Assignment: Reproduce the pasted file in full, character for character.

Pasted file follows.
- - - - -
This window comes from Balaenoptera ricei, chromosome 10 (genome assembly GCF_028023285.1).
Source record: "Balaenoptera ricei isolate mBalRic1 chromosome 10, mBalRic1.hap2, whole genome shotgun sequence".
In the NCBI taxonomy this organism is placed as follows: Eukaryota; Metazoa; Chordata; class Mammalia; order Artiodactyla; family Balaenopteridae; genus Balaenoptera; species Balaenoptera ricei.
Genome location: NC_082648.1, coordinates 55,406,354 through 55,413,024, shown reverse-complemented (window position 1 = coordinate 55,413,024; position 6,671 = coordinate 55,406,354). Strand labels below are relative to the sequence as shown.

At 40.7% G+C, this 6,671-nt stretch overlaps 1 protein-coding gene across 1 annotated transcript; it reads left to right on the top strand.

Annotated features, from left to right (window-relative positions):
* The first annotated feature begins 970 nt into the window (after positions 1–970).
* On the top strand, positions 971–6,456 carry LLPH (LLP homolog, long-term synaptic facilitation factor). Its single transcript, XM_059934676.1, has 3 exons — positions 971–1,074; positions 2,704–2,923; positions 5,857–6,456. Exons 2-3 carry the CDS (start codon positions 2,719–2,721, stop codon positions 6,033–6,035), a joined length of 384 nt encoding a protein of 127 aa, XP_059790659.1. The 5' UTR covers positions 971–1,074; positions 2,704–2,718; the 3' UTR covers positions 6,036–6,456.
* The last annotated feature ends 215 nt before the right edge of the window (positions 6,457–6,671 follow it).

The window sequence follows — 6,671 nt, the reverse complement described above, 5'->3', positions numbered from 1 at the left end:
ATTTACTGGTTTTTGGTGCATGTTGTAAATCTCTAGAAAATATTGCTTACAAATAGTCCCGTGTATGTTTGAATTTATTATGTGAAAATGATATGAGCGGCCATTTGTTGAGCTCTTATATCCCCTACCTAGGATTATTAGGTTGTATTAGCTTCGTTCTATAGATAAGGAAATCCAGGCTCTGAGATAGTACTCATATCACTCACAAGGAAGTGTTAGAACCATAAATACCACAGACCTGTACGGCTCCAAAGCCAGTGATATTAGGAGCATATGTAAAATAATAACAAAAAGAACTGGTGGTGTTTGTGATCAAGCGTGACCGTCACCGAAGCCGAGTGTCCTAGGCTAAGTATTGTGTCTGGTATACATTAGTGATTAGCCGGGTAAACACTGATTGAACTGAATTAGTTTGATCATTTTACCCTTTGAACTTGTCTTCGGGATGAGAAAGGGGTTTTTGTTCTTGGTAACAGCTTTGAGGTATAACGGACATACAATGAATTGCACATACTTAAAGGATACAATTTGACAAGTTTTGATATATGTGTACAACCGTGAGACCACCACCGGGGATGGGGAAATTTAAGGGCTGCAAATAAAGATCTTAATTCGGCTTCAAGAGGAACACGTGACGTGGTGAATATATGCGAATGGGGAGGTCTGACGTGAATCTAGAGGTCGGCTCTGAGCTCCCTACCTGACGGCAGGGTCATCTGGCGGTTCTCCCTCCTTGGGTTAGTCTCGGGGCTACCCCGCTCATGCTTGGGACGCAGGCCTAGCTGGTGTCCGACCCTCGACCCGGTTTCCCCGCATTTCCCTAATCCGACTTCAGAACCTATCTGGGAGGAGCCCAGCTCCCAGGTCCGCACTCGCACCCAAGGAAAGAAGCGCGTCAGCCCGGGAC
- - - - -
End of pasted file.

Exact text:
This window comes from Balaenoptera ricei, chromosome 10 (genome assembly GCF_028023285.1).
Source record: "Balaenoptera ricei isolate mBalRic1 chromosome 10, mBalRic1.hap2, whole genome shotgun sequence".
In the NCBI taxonomy this organism is placed as follows: Eukaryota; Metazoa; Chordata; class Mammalia; order Artiodactyla; family Balaenopteridae; genus Balaenoptera; species Balaenoptera ricei.
Genome location: NC_082648.1, coordinates 55,406,354 through 55,413,024, shown reverse-complemented (window position 1 = coordinate 55,413,024; position 6,671 = coordinate 55,406,354). Strand labels below are relative to the sequence as shown.

At 40.7% G+C, this 6,671-nt stretch overlaps 1 protein-coding gene across 1 annotated transcript; it reads left to right on the top strand.

Annotated features, from left to right (window-relative positions):
* The first annotated feature begins 970 nt into the window (after positions 1–970).
* On the top strand, positions 971–6,456 carry LLPH (LLP homolog, long-term synaptic facilitation factor). Its single transcript, XM_059934676.1, has 3 exons — positions 971–1,074; positions 2,704–2,923; positions 5,857–6,456. Exons 2-3 carry the CDS (start codon positions 2,719–2,721, stop codon positions 6,033–6,035), a joined length of 384 nt encoding a protein of 127 aa, XP_059790659.1. The 5' UTR covers positions 971–1,074; positions 2,704–2,718; the 3' UTR covers positions 6,036–6,456.
* The last annotated feature ends 215 nt before the right edge of the window (positions 6,457–6,671 follow it).

The window sequence follows — 6,671 nt, the reverse complement described above, 5'->3', positions numbered from 1 at the left end:
ATTTACTGGTTTTTGGTGCATGTTGTAAATCTCTAGAAAATATTGCTTACAAATAGTCCCGTGTATGTTTGAATTTATTATGTGAAAATGATATGAGCGGCCATTTGTTGAGCTCTTATATCCCCTACCTAGGATTATTAGGTTGTATTAGCTTCGTTCTATAGATAAGGAAATCCAGGCTCTGAGATAGTACTCATATCACTCACAAGGAAGTGTTAGAACCATAAATACCACAGACCTGTACGGCTCCAAAGCCAGTGATATTAGGAGCATATGTAAAATAATAACAAAAAGAACTGGTGGTGTTTGTGATCAAGCGTGACCGTCACCGAAGCCGAGTGTCCTAGGCTAAGTATTGTGTCTGGTATACATTAGTGATTAGCCGGGTAAACACTGATTGAACTGAATTAGTTTGATCATTTTACCCTTTGAACTTGTCTTCGGGATGAGAAAGGGGTTTTTGTTCTTGGTAACAGCTTTGAGGTATAACGGACATACAATGAATTGCACATACTTAAAGGATACAATTTGACAAGTTTTGATATATGTGTACAACCGTGAGACCACCACCGGGGATGGGGAAATTTAAGGGCTGCAAATAAAGATCTTAATTCGGCTTCAAGAGGAACACGTGACGTGGTGAATATATGCGAATGGGGAGGTCTGACGTGAATCTAGAGGTCGGCTCTGAGCTCCCTACCTGACGGCAGGGTCATCTGGCGGTTCTCCCTCCTTGGGTTAGTCTCGGGGCTACCCCGCTCATGCTTGGGACGCAGGCCTAGCTGGTGTCCGACCCTCGACCCGGTTTCCCCGCATTTCCCTAATCCGACTTCAGAACCTATCTGGGAGGAGCCCAGCTCCCAGGTCCGCACTCGCACCCAAGGAAAGAAGCGCGTCAGCCCGGGAC